Many questions come to the fore here, not the least of which is whether a society, or, the ‘affective economy’ of a nation’s investment in a given figure, could effectively exemplify a type of obsessional neurosis. Speculation of the sort I have offered can of course be accused of a type of over-extension, of generalizing the observations of the clinic to the political sphere (Fink, 2014; Hook, 2013. One should also point out that there is nothing extraordinary about a temporary period of suspension directly preceding or following the death of a national leader. Indecision and prevarication regarding the future would be unremarkable under such circumstances. Nonetheless, this much can confidently be said: the broader pattern of obsessional neurosis, if we are to except for the moment such an extrapolation from psyche to society, would be ill-suited to a nation for whom ongoing transformation remains such an urgent injunction. For a country still battling to attain the social equilibrium of a genuinely post-apartheid era, the prevarications, hidden resentments and repressed ambivalences of the obsessional would prove an immobilizing force. The stultifying mode of life lived-as-death is not one that the post-apartheid nation can afford. Indeed, if Mandela’s symbolic and psychical legacy becomes to the nation akin to that of the overbearing father to the obsessional neurotic, then it would be difficult to see how the nation might move ‘beyond Mandela’ rather than obsessively repeating gestures of his commemoration.

‘Mandela’ as Signifier of Unity

It would be wrong to dismiss the quasi-hysterical nature of the South African public’s concerns over Mandela’s failing health in 2013 as an excessive or over-the-top response. To the contrary, this wave of anxiety was deeply significant, although perhaps not in the way it may have appeared. It was a token of a more far-reaching and less easily communicable form of social unease than could have been explained simply by reference to the advancing death of a former president. This behaviour can, in other words, be read symptomatically, as a crisis of concern that condenses within itself a series of fundamental anxieties underlying the post-apartheid condition as such. Before elaborating upon this idea any further we need to consider the unique status that Mandela’s name and legacy have come to acquire in the psyche of South African and global culture alike.

A name starts to function as a ‘master-signifier’ when, despite the predominance of a general ‘preferred meaning’, it comes to signify a great many different things to a great many different people. Moreover, despite the diversity of such personal investments, all related parties – the public as a whole, we might say – remains identified with the name in question. They have, in other words, taken it on as a crucial element of who they are or who they would like to be. The emotive signifier in question – it is always an emotive signifier – be it ‘Britain’, ‘the new South Africa’, ‘God’, ‘die volk’ or, indeed, ‘Mandela’, makes a type of subjectivity possible, and anchors an array of beliefs. This constitutive function of the master signifier is often remarked upon in Lacanian discourse theory: in the absence of such a master signifier, there is no committed or believing subject, no subject of the group, indeed, no viable group or constituency at all (Bracher, 1994; Stavrakakis, 1997; Verhaeghe, 2001).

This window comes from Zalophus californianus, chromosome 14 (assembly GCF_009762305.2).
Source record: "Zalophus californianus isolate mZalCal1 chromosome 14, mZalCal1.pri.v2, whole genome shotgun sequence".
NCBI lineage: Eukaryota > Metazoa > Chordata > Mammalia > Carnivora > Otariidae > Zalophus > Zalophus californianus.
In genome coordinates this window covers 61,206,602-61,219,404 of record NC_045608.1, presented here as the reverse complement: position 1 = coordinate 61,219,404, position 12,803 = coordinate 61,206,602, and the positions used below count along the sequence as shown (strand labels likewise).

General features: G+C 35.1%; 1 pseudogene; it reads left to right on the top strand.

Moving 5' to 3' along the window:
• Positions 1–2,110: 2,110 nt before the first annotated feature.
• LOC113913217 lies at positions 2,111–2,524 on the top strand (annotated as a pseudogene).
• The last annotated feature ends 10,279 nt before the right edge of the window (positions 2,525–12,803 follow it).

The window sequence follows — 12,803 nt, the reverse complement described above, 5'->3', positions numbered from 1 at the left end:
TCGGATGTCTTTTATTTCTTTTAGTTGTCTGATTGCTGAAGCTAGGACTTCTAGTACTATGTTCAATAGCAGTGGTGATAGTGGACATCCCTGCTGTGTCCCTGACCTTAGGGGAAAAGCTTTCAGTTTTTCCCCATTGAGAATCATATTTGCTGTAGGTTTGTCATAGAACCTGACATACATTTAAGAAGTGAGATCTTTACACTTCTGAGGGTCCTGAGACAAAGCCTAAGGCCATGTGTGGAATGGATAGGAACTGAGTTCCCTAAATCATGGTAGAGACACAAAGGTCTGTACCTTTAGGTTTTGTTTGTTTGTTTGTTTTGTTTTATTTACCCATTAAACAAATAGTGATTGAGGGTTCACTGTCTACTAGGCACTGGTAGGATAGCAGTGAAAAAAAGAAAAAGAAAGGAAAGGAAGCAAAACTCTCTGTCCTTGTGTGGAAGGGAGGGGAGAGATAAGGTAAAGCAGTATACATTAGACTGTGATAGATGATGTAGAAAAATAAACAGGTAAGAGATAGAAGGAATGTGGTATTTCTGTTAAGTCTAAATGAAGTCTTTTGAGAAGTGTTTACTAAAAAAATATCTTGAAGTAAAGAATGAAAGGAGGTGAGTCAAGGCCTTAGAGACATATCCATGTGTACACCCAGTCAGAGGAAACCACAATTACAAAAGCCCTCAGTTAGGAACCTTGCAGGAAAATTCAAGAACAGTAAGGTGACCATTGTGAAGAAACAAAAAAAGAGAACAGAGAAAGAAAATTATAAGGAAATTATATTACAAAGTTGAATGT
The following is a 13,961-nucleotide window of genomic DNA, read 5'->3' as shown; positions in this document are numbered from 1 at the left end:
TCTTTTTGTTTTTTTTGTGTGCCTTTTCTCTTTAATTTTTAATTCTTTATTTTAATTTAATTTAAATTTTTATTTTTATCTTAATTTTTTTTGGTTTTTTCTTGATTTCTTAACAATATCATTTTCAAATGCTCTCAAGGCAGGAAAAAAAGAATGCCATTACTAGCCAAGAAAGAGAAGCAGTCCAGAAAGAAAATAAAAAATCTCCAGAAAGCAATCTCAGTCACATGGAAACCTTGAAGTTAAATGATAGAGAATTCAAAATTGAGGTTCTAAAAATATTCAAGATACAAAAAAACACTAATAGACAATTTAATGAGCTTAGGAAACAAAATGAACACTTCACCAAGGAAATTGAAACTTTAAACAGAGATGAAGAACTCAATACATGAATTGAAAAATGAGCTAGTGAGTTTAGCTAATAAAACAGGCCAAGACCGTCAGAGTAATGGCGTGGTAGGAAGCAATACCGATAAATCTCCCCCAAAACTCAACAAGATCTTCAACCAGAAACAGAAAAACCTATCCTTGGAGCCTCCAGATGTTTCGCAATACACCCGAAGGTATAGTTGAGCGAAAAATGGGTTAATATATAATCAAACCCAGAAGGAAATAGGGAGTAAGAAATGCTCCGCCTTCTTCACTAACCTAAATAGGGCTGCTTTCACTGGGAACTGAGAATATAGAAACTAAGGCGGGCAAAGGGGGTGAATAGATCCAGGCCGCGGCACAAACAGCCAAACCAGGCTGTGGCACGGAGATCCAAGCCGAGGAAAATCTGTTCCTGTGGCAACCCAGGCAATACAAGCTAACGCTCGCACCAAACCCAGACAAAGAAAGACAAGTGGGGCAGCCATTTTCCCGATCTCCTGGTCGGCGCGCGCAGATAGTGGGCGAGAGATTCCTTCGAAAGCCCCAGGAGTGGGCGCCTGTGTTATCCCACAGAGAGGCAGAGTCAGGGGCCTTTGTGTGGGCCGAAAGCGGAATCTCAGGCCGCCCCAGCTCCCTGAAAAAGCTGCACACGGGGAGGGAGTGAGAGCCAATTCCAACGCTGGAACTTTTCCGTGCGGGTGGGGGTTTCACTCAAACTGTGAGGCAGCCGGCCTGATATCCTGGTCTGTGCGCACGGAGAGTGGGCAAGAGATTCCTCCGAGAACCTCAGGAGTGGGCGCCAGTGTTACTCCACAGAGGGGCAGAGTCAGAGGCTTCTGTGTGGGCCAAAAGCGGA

What this means is that the name ‘Mandela’ represents a point of hegemonic convergence in which a variety of incompatible values and identifications overlap. Frederickson’s (1990) comment that Mandela succeeded in fulfilling a symbolic role as the ‘embodiment of the nation that transcends ideology, party, or group’ (p. 28) has by now become a political commonplace. Lodge (2006) similarly suggests that the moral prestige embodied by Mandela enabled him ‘to bring coherence to previously disparate social forces, and in doing so extend [an] exemplary influence across a range of political constituencies’ (p. 224). What this means in effect, then, is that for some Mandela is the benign, forgiving father of the nation, the embodiment of hope and reconciliation; for others Mandela is the radical protagonist of the armed struggle, the ANC icon who played his part in establishing the Youth League and Umkhonto we Sizwe alike; for yet others is an emblem of integrity, a touchstone of moral capital, a figure of global renown who transcended the particularity of his political cause to stand for the goals of a universal emancipatory politics.

The ability of ‘Mandela’ to function as an encapsulating signifier that brings together a series of ostensibly incompatible values has its own history. Historically, ‘Mandela’ stood for: proponent of African Nationalism, representative of African culture and advocate for the sovereignty of African peoples; democrat and student of the values of Western parliamentary democracy; terrorist, communist, anti-capitalist and treasonous enemy of the South African state; ANC leader and representative of the universal ends of justice, non-racialism, equality and freedom. This cross-section of themes is perhaps nowhere better embodied than in Mandela’s speech from the dock in the 1964 Rivonia Trial. The event of the trial no doubt proved crucial in transforming Mandela the man into ‘Mandela’ as master-signifier, and it is worth listening again to sections of his speech in this light:

I am one of the persons who helped to form Umkhonto we Sizwe … I have done whatever I did, both as an individual and as a leader of my people, because of my experience in South Africa, and my own proudly felt African background … In my youth … I listened to the elders of my tribe telling stories of the old days. Amongst the tales they related to me were those of wars fought by our ancestors in defence of the fatherland. (Mandela, 1994, pp. 349–50)

Addressing specifically the questions of violence and armed struggle, Mandela said the following:

I do not … deny that I planned sabotage. I did not plan it in a spirit of recklessness or because I have any love of violence. I planned it as a result of a calm and sober assessment of the political situation … We of the ANC have always stood for a non-racial democracy … Umkhonto